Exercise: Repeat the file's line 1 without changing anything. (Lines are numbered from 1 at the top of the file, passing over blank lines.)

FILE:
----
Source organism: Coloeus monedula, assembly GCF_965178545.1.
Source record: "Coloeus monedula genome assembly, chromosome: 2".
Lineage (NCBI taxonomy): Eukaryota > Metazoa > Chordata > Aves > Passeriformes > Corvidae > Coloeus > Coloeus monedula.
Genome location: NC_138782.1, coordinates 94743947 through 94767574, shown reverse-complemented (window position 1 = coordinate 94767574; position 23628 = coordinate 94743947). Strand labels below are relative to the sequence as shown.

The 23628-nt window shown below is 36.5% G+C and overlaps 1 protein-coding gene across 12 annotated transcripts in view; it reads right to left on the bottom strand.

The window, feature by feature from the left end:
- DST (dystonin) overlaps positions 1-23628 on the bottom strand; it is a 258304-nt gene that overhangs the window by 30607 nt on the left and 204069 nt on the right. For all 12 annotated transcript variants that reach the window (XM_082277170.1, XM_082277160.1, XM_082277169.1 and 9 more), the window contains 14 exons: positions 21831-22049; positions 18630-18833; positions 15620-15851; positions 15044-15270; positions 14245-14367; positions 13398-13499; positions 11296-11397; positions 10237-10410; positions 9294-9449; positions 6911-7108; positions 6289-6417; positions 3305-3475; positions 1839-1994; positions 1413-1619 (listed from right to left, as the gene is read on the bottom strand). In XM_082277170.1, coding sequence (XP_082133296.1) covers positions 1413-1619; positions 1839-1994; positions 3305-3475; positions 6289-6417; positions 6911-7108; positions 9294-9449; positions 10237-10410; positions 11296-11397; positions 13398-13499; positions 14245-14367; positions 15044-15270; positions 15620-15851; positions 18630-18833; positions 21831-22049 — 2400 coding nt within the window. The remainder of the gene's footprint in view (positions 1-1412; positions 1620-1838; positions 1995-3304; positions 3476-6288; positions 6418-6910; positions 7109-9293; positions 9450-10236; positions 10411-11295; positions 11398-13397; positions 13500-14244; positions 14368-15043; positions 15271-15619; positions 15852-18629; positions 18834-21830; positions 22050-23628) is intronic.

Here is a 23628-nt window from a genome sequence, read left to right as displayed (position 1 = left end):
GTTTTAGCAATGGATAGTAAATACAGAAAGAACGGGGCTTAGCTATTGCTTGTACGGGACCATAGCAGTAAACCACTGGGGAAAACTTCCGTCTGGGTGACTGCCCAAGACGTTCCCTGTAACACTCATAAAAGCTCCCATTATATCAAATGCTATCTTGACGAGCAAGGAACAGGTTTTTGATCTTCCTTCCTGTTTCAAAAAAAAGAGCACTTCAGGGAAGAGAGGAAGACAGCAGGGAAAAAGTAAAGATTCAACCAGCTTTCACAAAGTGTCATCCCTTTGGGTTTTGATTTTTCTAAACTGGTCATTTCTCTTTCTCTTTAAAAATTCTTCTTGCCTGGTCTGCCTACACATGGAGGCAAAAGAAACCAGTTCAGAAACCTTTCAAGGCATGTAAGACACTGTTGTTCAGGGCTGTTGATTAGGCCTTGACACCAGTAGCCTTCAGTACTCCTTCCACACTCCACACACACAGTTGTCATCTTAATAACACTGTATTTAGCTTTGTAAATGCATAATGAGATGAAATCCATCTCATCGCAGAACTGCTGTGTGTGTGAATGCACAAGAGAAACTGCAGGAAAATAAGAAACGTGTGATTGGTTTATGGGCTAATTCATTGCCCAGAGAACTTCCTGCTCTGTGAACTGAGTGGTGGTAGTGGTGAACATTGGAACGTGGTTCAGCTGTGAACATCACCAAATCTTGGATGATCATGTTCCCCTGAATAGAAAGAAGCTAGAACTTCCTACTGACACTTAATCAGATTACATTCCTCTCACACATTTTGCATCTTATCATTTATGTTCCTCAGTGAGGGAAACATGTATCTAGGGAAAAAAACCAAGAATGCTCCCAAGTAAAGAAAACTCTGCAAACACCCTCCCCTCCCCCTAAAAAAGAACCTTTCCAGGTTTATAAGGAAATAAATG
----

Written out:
Source organism: Coloeus monedula, assembly GCF_965178545.1.